Vessels are prevalent in the Salish Sea, traveling to and from Vancouver, Seattle, Tacoma, and many smaller ports. Vessel traffic is predicted to increase with future development projects and greater numbers of oil tankers passing through Southern Resident killer critical habitat in the San Juan Islands. Vessels both large (such as cargo ships, container ships, and ferries) and small (such as commercial whale-watching boats, recreational fishing vessels, and other recreational/private vessels) can cause disturbance based on their physical presence in proximity to the whales. In addition, sound emitted from certain vessels may exacerbate that disturbance by masking communications among the whales. Smaller vessels, especially the commercial and private vessels engaged in whale watching, emit sounds within the hearing range where whales are more sensitive and are likely to be in closer proximity to the whales.
Research has shown that Southern Resident killer whales exhibit a variety of responses to the presence of vessels, including altering their behavior (vessel avoidance and attraction, reduced surface time and longer dives, increased time spent traveling, increased respiration rate and swimming speed, reduced foraging, disruption and interruption of foraging or traveling) and modulating their vocalizations (increased loudness). In addition, the presence of vessels may contribute to an increase in stress hormones when prey is limited. The various studies also have concluded that the physical presence of the vessels cannot be separated from the sound that they generate, making it difficult to determine whether the vessels themselves or the sound that they emit disturb the whales.
Current Conservation Efforts
Recent modeling suggests that a robust population recovery can be achieved with an increase in the abundance and availability of their preferred prey, Chinook salmon, and a reduction in the amount of disturbance and noise from boats and ships. Both of these remedies are possible within a few years, while reducing contaminants, which will be much more difficult to achieve in time to arrest the population decline. Consistent with these findings, NMFS is undertaking a suite of management and research activities designed to enhance the recovery of the population. Those activities include:
- Implementation of vessel regulations and guidelines
- Support of salmon restoration efforts
- Oil spill response preparation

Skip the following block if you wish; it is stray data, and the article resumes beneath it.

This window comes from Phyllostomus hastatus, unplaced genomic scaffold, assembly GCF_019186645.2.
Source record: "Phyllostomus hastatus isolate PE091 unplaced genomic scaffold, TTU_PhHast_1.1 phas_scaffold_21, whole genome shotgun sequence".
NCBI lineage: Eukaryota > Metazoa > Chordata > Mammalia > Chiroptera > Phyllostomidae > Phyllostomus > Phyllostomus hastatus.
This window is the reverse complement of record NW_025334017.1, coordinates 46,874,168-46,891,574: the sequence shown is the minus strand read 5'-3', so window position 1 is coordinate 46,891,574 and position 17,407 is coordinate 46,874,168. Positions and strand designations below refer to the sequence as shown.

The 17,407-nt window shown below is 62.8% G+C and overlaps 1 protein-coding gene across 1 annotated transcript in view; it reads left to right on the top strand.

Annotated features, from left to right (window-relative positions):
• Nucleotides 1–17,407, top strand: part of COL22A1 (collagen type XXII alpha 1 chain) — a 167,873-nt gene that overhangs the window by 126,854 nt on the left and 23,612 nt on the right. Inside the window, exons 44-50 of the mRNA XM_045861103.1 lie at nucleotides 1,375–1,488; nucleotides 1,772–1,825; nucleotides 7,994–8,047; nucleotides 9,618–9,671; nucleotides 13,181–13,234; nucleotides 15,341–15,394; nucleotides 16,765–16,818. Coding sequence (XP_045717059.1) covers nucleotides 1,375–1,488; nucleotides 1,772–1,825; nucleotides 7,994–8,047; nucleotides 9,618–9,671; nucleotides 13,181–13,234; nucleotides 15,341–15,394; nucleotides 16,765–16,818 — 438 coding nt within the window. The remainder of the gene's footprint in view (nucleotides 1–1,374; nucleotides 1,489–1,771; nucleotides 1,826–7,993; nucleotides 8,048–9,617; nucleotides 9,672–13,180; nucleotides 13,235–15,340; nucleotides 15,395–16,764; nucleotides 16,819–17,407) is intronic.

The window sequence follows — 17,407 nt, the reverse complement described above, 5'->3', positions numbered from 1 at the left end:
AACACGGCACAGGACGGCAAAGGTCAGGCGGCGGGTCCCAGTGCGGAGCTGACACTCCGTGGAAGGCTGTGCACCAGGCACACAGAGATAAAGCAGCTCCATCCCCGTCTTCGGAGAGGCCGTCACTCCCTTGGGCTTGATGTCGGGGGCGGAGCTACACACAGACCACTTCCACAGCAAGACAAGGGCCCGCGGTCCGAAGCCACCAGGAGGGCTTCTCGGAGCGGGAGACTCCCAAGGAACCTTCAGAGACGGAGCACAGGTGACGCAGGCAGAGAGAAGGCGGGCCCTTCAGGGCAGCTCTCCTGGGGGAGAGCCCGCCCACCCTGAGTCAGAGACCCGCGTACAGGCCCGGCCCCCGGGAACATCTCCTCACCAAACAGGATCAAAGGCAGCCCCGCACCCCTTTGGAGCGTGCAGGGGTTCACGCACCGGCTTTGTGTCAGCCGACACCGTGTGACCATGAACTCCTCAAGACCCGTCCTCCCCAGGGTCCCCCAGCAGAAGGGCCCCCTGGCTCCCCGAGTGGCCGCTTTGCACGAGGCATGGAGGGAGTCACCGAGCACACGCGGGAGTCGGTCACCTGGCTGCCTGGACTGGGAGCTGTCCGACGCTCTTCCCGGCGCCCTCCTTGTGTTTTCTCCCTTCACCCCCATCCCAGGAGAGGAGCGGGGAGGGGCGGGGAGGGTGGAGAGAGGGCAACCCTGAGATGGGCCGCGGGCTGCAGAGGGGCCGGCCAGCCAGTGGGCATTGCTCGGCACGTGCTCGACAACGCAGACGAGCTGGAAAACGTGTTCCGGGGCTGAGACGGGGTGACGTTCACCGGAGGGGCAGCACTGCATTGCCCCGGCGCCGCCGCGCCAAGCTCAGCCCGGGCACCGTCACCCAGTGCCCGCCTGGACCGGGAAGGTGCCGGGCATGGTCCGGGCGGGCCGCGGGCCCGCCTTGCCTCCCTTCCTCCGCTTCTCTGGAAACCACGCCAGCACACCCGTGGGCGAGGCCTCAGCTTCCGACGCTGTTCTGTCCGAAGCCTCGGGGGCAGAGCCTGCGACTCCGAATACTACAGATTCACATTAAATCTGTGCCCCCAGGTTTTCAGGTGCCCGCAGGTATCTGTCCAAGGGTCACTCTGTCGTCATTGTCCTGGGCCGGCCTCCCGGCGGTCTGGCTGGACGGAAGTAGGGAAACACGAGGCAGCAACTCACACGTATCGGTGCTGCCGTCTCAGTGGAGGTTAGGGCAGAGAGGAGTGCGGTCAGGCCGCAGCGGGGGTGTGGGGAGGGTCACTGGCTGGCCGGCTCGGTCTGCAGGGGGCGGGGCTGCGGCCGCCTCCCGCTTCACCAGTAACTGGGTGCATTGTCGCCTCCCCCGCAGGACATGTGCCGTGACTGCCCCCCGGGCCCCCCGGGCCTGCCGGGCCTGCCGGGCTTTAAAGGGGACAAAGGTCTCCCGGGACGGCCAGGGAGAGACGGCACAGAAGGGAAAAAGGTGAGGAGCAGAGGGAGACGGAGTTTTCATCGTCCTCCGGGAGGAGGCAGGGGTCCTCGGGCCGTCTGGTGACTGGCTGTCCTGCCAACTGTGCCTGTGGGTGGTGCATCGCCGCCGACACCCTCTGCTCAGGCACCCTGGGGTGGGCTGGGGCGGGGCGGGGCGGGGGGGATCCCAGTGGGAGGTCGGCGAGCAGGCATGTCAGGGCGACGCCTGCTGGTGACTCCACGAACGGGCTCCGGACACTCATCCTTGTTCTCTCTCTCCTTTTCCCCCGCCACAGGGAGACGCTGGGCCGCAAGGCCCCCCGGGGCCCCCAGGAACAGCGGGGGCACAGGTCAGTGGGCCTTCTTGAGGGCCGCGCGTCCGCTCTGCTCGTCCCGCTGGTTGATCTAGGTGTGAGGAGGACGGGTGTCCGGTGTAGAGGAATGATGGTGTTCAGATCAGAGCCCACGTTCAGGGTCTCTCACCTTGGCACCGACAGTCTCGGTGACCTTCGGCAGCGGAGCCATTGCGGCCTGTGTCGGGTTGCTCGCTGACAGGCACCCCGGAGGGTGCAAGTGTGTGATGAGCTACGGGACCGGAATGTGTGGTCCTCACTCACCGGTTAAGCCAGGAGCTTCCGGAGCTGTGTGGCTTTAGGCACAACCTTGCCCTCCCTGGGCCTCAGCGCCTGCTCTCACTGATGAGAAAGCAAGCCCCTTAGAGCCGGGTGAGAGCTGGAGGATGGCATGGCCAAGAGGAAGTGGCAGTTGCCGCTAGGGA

- Studies to improve understanding of the impacts of anthropogenic sound
- Public outreach and education
- Studying year-round movements and diets
- Conducting stranding investigations and health assessments
- Monitoring the population trend
In addition to efforts being undertaken by NMFS, the state of Washington is implementing its own conservation efforts under the leadership of Governor Jay Inslee. In 2018, Governor Inslee issued an executive order that established the Southern Resident killer whale Task Force to assist the state in identifying, prioritizing and supporting the implementation of an action plan for the recovery of Southern Resident killer whales. Along with other government agencies and a wide range of public stakeholders, the Commission provided the Task Force with feedback on its draft report and recommendations. The Task Force released its final report with recommendations in mid-November, and those recommendations are reflected in the Governor’s budget and policy priorities. The Task Force made recommendations designed to increase the availability of Chinook salmon to Southern Resident killer whales, and decrease the risk to the whales from vessels, noise and contaminants.
For more information on NMFS and Washington state conservation efforts visit our Southern Resident Killer Whale Conservation and Management page.
Selected Peer-Reviewed Publications
Unprecedented biennial pattern of birth and mortality in an endangered apex predator, the southern resident killer whale, in the eastern North Pacific Ocean. Gregory T Ruggerone et al. 2019. Marine Ecology Progress Series 608:291-296
Population growth is limited by nutritional impacts on pregnancy success in endangered Southern Resident killer whales (Orcinus orca). Samuel K. Wasser et al. 2017. PLoS ONE 12(6): e0179824. https://doi.org/10.1371/journal.pone.0179824
Review of Recent Research on Southern Resident Killer Whales (SRKW) to Detect Evidence of Poor Body Condition in the Population. Matkin, CO, MJ Moore, and FMD Gulland. 2017. Independent Science Panel Report to the SeaDoc Society. 3 pp. +Appendices. DOI 10.1575/1912/8803